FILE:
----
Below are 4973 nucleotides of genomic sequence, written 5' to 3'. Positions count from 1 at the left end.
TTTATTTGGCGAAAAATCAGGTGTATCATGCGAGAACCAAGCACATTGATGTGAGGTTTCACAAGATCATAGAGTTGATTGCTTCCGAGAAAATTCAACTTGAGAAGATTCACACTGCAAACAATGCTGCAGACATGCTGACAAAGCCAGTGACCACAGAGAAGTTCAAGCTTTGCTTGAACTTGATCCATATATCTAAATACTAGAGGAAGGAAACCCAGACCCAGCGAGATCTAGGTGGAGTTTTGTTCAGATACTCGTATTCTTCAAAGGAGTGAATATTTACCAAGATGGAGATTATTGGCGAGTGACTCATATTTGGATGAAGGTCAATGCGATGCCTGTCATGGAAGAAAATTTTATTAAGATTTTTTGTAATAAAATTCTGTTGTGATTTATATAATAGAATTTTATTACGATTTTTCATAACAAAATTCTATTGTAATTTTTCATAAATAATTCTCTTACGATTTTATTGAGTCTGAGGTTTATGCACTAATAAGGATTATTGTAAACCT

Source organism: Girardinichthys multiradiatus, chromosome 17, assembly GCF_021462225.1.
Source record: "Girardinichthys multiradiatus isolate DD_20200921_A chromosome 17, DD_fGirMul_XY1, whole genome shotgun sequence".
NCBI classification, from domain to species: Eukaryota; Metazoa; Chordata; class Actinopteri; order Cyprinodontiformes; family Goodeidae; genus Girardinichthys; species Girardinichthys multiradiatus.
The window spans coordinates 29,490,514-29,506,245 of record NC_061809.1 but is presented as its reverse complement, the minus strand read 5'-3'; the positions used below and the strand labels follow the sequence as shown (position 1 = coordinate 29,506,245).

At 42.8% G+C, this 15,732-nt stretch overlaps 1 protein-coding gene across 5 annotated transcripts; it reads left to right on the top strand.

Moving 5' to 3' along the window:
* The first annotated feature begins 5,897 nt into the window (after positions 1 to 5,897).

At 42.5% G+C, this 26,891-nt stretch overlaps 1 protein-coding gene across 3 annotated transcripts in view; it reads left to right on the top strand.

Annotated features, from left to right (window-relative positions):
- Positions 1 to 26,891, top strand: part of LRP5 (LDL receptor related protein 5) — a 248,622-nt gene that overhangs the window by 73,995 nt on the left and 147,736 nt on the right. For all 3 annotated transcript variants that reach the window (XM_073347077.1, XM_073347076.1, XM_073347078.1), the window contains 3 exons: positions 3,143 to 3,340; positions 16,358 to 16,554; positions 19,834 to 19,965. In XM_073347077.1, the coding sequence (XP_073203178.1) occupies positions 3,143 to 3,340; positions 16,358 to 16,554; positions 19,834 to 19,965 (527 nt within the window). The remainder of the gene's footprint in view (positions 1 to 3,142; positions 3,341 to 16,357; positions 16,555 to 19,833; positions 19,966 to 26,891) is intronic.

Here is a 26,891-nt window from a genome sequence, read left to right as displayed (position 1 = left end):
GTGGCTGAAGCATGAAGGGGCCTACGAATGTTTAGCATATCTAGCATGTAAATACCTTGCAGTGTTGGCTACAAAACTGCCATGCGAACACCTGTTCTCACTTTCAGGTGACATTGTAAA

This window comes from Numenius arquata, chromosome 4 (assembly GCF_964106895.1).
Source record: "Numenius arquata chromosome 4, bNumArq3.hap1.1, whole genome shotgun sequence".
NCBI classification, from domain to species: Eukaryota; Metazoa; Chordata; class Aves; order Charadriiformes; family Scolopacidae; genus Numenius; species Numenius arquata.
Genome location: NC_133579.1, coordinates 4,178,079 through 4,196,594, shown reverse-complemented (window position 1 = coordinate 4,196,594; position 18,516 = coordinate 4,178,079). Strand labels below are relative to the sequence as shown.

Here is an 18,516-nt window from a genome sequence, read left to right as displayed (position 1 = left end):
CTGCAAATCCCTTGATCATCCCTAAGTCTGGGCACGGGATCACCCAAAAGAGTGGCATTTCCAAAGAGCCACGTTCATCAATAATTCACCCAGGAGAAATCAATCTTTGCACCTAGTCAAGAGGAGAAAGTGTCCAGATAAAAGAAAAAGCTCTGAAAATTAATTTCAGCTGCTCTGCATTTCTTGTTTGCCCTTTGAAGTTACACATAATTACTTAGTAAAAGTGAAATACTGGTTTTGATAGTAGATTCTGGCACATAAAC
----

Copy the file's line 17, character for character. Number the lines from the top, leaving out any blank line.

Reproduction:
NCBI classification, from domain to species: Eukaryota; Metazoa; Chordata; class Aves; order Charadriiformes; family Scolopacidae; genus Numenius; species Numenius arquata.